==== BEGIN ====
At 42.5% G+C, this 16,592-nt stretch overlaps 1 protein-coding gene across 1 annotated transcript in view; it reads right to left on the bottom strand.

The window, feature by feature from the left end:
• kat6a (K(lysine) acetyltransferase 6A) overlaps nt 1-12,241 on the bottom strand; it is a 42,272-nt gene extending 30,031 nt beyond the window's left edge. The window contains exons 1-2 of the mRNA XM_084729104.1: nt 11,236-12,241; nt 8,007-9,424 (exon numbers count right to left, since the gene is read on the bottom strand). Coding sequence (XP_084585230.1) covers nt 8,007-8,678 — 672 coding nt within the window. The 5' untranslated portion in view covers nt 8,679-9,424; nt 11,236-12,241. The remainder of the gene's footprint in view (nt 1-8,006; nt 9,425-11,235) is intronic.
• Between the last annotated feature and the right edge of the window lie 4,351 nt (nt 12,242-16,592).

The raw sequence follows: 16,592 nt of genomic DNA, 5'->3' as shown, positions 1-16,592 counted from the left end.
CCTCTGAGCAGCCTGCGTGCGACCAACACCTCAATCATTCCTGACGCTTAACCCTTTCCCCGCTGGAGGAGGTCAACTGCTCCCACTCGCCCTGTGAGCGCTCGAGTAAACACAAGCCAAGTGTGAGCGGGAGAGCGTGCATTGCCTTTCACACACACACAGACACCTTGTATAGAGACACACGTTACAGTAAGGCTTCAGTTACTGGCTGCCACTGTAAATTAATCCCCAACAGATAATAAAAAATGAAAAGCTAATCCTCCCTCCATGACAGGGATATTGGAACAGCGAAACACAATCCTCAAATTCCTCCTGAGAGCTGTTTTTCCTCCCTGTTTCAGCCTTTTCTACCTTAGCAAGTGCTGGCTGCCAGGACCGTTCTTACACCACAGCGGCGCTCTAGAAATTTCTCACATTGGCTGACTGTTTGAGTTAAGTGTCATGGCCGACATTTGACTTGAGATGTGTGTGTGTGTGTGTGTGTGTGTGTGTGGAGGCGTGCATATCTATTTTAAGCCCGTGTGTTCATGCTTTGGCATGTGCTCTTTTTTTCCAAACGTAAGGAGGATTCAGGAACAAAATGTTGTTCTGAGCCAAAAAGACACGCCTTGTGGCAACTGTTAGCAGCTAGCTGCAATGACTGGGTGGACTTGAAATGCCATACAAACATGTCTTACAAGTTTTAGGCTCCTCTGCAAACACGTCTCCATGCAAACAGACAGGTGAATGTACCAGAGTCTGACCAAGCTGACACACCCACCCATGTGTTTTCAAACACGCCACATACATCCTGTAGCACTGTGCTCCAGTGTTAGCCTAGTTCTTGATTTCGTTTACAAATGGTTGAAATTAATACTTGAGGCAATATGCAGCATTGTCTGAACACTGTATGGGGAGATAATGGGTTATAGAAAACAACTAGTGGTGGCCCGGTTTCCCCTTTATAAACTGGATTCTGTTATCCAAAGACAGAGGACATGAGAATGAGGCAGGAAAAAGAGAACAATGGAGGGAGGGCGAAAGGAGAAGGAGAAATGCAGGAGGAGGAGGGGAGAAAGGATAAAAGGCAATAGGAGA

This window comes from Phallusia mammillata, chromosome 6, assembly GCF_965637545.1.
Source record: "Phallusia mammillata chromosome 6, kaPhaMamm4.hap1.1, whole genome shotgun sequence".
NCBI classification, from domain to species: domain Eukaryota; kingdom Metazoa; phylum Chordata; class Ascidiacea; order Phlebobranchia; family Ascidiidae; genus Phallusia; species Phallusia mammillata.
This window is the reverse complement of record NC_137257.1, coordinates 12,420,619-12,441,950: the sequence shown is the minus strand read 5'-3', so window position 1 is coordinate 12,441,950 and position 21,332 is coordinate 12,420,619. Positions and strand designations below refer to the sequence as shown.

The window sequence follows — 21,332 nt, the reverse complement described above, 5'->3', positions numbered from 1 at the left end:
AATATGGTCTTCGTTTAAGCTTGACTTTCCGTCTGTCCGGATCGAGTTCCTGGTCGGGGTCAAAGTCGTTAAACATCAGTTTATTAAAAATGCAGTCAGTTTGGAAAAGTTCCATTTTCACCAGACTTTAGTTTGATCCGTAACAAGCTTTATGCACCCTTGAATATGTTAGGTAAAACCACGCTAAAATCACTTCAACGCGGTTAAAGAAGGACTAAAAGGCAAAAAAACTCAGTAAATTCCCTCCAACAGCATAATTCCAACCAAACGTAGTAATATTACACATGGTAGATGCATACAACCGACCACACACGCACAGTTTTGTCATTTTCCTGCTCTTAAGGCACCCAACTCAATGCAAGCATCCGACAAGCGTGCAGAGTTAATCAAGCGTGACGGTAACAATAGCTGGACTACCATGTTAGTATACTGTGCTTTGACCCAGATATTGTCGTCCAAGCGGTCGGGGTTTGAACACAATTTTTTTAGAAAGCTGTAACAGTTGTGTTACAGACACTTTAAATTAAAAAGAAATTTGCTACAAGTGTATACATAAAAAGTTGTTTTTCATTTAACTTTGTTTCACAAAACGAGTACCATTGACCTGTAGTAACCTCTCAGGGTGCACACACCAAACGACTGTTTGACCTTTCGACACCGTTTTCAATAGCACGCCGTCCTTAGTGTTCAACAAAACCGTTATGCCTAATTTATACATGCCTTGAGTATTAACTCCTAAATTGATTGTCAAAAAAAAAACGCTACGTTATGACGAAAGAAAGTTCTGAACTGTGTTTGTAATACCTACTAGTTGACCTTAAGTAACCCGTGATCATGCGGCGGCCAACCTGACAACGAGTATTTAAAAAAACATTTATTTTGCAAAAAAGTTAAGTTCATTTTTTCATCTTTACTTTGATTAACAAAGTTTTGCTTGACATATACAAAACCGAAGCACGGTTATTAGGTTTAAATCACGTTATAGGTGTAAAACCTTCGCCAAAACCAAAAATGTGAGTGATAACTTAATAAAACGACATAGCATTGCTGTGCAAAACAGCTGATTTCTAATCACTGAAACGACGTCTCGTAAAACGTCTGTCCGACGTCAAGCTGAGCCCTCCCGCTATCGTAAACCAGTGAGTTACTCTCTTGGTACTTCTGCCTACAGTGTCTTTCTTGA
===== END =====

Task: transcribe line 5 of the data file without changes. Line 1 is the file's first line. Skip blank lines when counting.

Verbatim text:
The raw sequence follows: 16,592 nt of genomic DNA, 5'->3' as shown, positions 1-16,592 counted from the left end.